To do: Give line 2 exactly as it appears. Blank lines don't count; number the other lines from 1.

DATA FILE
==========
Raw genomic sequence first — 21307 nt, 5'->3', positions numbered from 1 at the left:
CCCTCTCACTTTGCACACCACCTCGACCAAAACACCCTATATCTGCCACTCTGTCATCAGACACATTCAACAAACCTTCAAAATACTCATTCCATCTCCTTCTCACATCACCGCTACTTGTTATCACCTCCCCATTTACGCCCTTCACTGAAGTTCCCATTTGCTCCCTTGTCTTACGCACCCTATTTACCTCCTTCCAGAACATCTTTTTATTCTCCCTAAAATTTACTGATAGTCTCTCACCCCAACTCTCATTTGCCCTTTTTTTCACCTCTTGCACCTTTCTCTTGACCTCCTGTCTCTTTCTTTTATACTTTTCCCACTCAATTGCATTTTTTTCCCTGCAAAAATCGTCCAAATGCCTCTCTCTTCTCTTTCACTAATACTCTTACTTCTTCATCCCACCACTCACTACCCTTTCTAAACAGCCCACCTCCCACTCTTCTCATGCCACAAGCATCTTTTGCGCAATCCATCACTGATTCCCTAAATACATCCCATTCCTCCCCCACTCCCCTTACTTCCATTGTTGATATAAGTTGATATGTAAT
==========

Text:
CCCTCTCACTTTGCACACCACCTCGACCAAAACACCCTATATCTGCCACTCTGTCATCAGACACATTCAACAAACCTTCAAAATACTCATTCCATCTCCTTCTCACATCACCGCTACTTGTTATCACCTCCCCATTTACGCCCTTCACTGAAGTTCCCATTTGCTCCCTTGTCTTACGCACCCTATTTACCTCCTTCCAGAACATCTTTTTATTCTCCCTAAAATTTACTGATAGTCTCTCACCCCAACTCTCATTTGCCCTTTTTTTCACCTCTTGCACCTTTCTCTTGACCTCCTGTCTCTTTCTTTTATACTTTTCCCACTCAATTGCATTTTTTTCCCTGCAAAAATCGTCCAAATGCCTCTCTCTTCTCTTTCACTAATACTCTTACTTCTTCATCCCACCACTCACTACCCTTTCTAAACAGCCCACCTCCCACTCTTCTCATGCCACAAGCATCTTTTGCGCAATCCATCACTGATTCCCTAAATACATCCCATTCCTCCCCCACTCCCCTTACTTCCATTGTTGATATAAGTTGATATGTAAT